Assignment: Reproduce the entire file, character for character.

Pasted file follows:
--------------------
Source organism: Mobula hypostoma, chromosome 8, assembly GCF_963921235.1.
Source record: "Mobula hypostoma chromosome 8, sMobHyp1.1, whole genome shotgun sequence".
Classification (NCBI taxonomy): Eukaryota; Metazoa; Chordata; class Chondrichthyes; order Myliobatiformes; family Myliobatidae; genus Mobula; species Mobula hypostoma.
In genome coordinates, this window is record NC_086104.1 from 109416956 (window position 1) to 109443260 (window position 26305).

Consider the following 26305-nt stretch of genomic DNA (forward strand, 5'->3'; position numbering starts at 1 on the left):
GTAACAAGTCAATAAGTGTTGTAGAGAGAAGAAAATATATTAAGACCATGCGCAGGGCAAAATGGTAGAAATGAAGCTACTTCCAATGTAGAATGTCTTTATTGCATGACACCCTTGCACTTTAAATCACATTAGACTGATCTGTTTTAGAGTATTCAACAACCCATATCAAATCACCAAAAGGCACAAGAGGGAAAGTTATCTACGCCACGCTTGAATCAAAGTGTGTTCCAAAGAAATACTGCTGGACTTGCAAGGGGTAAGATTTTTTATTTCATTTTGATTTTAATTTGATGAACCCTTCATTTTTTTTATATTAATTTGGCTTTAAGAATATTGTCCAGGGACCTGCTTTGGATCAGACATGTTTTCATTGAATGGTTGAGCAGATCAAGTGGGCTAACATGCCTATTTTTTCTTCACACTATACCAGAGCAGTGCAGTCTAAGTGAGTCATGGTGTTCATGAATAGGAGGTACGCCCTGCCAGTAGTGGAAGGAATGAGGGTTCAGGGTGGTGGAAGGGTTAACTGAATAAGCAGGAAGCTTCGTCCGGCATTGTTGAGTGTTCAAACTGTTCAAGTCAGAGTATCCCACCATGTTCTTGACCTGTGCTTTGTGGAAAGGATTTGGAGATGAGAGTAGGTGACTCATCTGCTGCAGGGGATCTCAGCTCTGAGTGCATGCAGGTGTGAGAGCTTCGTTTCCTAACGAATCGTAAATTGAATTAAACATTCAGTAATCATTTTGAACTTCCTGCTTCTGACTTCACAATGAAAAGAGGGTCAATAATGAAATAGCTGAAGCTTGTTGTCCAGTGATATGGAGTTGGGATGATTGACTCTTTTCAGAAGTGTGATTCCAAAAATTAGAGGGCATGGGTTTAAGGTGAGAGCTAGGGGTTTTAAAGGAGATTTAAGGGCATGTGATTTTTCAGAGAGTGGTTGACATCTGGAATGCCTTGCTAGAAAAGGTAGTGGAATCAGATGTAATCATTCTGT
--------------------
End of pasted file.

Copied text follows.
Source organism: Mobula hypostoma, chromosome 8, assembly GCF_963921235.1.
Source record: "Mobula hypostoma chromosome 8, sMobHyp1.1, whole genome shotgun sequence".
Classification (NCBI taxonomy): Eukaryota; Metazoa; Chordata; class Chondrichthyes; order Myliobatiformes; family Myliobatidae; genus Mobula; species Mobula hypostoma.
In genome coordinates, this window is record NC_086104.1 from 109416956 (window position 1) to 109443260 (window position 26305).

Consider the following 26305-nt stretch of genomic DNA (forward strand, 5'->3'; position numbering starts at 1 on the left):
GTAACAAGTCAATAAGTGTTGTAGAGAGAAGAAAATATATTAAGACCATGCGCAGGGCAAAATGGTAGAAATGAAGCTACTTCCAATGTAGAATGTCTTTATTGCATGACACCCTTGCACTTTAAATCACATTAGACTGATCTGTTTTAGAGTATTCAACAACCCATATCAAATCACCAAAAGGCACAAGAGGGAAAGTTATCTACGCCACGCTTGAATCAAAGTGTGTTCCAAAGAAATACTGCTGGACTTGCAAGGGGTAAGATTTTTTATTTCATTTTGATTTTAATTTGATGAACCCTTCATTTTTTTTATATTAATTTGGCTTTAAGAATATTGTCCAGGGACCTGCTTTGGATCAGACATGTTTTCATTGAATGGTTGAGCAGATCAAGTGGGCTAACATGCCTATTTTTTCTTCACACTATACCAGAGCAGTGCAGTCTAAGTGAGTCATGGTGTTCATGAATAGGAGGTACGCCCTGCCAGTAGTGGAAGGAATGAGGGTTCAGGGTGGTGGAAGGGTTAACTGAATAAGCAGGAAGCTTCGTCCGGCATTGTTGAGTGTTCAAACTGTTCAAGTCAGAGTATCCCACCATGTTCTTGACCTGTGCTTTGTGGAAAGGATTTGGAGATGAGAGTAGGTGACTCATCTGCTGCAGGGGATCTCAGCTCTGAGTGCATGCAGGTGTGAGAGCTTCGTTTCCTAACGAATCGTAAATTGAATTAAACATTCAGTAATCATTTTGAACTTCCTGCTTCTGACTTCACAATGAAAAGAGGGTCAATAATGAAATAGCTGAAGCTTGTTGTCCAGTGATATGGAGTTGGGATGATTGACTCTTTTCAGAAGTGTGATTCCAAAAATTAGAGGGCATGGGTTTAAGGTGAGAGCTAGGGGTTTTAAAGGAGATTTAAGGGCATGTGATTTTTCAGAGAGTGGTTGACATCTGGAATGCCTTGCTAGAAAAGGTAGTGGAATCAGATGTAATCATTCTGT